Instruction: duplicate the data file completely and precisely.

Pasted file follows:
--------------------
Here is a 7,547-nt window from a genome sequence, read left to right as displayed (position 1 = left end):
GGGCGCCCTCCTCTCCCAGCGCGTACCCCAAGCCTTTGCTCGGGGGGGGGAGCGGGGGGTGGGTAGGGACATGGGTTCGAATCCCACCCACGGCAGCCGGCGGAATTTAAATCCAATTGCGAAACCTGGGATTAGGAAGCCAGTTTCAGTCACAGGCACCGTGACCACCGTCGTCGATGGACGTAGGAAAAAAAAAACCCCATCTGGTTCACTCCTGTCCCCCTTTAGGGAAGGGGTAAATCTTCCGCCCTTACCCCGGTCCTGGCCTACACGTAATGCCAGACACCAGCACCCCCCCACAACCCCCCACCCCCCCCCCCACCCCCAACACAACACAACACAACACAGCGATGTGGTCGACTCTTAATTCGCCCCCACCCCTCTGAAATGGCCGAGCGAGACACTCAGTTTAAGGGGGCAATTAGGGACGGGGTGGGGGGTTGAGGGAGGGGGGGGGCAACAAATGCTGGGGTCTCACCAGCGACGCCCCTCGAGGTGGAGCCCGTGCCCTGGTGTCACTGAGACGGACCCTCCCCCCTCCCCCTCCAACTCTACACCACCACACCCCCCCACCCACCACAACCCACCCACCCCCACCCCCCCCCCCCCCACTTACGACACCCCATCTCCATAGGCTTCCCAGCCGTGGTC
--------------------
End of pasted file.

Here is a 7,547-nt window from a genome sequence, read left to right as displayed (position 1 = left end):
GGGCGCCCTCCTCTCCCAGCGCGTACCCCAAGCCTTTGCTCGGGGGGGGGAGCGGGGGGTGGGTAGGGACATGGGTTCGAATCCCACCCACGGCAGCCGGCGGAATTTAAATCCAATTGCGAAACCTGGGATTAGGAAGCCAGTTTCAGTCACAGGCACCGTGACCACCGTCGTCGATGGACGTAGGAAAAAAAAAACCCCATCTGGTTCACTCCTGTCCCCCTTTAGGGAAGGGGTAAATCTTCCGCCCTTACCCCGGTCCTGGCCTACACGTAATGCCAGACACCAGCACCCCCCCACAACCCCCCACCCCCCCCCCCACCCCCAACACAACACAACACAACACAGCGATGTGGTCGACTCTTAATTCGCCCCCACCCCTCTGAAATGGCCGAGCGAGACACTCAGTTTAAGGGGGCAATTAGGGACGGGGTGGGGGGTTGAGGGAGGGGGGGGGCAACAAATGCTGGGGTCTCACCAGCGACGCCCCTCGAGGTGGAGCCCGTGCCCTGGTGTCACTGAGACGGACCCTCCCCCCTCCCCCTCCAACTCTACACCACCACACCCCCCCACCCACCACAACCCACCCACCCCCACCCCCCCCCCCCCCACTTACGACACCCCATCTCCATAGGCTTCCCAGCCGTGGTC